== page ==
To quote some text : "These rules (the abovementioned relations) lack an evident physical foundation, unless one still wants to retain the hope that the hitherto unobservable quantities may later come within the realm of experimental determination.

This hope might be justified if such rules were internally consistent and applicable to a clearly defined range of quantum mechanical problems."

My first query is why does he claim the position and period of an electron to be unobservable "in principle"? There was theoretically no reason (at THAT time) to doubt that these quantities could be measured, though certainly they were indeterminate practically.

Secondly, just because a theory dealing with those quantities is inconsistent, or not general enough, why does it imply that we cannot define or measure quantities that that theory deals with? We may be able to measure some quantities perfectly, but still formulate an incorrect theory around them.

Finally, is there any ad-hoc basis to decide what these "uncertain" quantities are? More specifically, how could Heisenberg pinpoint position of an electron as an uncertain parameter and not any other quantity (like some electric field, etc.)?

Thanks in advance. (By the way I'm studying the original paper solely to look more closely at the motivation for assumptions underlying the theory.)

**Answer by LM**

My first query is why does he claim the position and period of an electron to be unobservable "in principle"? There was theoretically no reason (at THAT time) to doubt that these quantities could be measured, though certainly they were indeterminate practically.Werner Heisenberg obviously disagreed with this assumption of yours and it just happened that his ability to disagree turned him intto a founder of quantum mechanics.

He has spent several years by trying to develop "quantized planetary" models of the helium atom etc. before he understood that this failing project was failing for fundamental reasons. Such a helium atom with well-defined positions would be described by a chaotic (and totally aperiodic) 3-body problem and there would be no way how it could be consistent with the known regular behavior of the helium atom (and other atoms and other coherent systems), including the sharp spectral lines.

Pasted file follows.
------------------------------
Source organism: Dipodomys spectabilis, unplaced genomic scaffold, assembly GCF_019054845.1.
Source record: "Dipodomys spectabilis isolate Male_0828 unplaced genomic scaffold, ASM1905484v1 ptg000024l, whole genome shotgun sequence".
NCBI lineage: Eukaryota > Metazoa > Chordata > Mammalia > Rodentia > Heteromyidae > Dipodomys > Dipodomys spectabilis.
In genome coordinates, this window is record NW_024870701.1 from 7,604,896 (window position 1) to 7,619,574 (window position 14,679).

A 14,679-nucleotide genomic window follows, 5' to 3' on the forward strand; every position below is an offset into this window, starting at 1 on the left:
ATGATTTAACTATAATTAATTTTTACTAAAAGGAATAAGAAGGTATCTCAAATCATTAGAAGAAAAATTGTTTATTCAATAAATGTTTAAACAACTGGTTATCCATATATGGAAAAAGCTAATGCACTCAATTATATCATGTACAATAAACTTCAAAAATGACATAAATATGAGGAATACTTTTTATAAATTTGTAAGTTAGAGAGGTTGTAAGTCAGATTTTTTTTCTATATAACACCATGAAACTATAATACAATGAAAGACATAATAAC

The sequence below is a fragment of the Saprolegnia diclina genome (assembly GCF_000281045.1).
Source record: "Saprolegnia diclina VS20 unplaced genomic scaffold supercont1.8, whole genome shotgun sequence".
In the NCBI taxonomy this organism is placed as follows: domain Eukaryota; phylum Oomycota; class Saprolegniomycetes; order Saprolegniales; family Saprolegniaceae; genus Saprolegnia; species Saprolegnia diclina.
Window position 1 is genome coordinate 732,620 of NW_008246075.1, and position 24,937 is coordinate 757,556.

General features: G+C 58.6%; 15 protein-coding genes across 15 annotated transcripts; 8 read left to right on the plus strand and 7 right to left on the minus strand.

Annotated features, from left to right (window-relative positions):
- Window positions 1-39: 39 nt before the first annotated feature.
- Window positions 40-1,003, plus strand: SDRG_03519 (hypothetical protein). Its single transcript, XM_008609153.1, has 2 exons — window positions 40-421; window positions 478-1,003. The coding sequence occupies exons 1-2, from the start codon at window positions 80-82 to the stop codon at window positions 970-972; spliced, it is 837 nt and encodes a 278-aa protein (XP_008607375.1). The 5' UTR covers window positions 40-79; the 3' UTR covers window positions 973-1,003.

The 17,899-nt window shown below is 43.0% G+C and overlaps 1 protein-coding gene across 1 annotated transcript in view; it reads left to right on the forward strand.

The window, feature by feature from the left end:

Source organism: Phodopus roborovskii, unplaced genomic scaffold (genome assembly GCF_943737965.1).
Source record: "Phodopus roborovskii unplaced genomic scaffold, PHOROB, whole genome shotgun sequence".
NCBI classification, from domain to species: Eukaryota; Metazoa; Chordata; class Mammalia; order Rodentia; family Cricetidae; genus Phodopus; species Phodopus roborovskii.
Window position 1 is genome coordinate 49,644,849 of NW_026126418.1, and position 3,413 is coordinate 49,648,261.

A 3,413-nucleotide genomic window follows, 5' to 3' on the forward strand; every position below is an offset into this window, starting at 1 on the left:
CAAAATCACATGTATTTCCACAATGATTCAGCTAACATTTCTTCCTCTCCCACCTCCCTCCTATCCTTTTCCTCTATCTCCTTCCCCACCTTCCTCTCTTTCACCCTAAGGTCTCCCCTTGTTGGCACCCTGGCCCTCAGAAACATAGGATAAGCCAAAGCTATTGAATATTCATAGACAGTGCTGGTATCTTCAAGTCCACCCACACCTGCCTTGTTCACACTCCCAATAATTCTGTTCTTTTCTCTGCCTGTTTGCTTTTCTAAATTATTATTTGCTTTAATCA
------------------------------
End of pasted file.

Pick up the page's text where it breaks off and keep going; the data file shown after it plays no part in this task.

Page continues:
So Heisenberg was able to see in 1925 something that you can't see now: that the electrons can't be going along any particular trajectories while they're in the atoms. Instead, what is observed is that they have a totally sharp energy from a possible list, the spectrum – something we can really observe via the photons that atoms emit or absorb. To conclude that electrons can't be going along particular classical trajectories in the atoms, he didn't have to wait for measuring apparatuses that would be sufficiently accurate. He was able to make this conclusion out of the available data by "pure thought", and he was right.

Secondly, just because a theory dealing with those quantities is inconsistent, or not general enough, why does it imply that we cannot define or measure quantities that that theory deals with? We may be able to measure some quantities perfectly, but still formulate an incorrect theory around them.Many combinations of options would be possible in a generic hypothetical world and you're right that the combination of options you mentioned would be logically possible in another world but Heisenberg was talking about our world. He learned his message from special relativity that one shouldn't talk about things that can't be operationally defined – such as the simultaneity of events (which is observer-dependent) and tried to maximally apply this positivist mode of reasoning to the world of atoms. His analysis dictated that he may assume that the electron in the atom has a particular energy for a long time but it can't have a well-defined position or velocity. So he reformulated physics around the notion of the energy which is measurable and found out the first formulation of quantum mechanics in the energy eigenstate basis Heisenberg picture.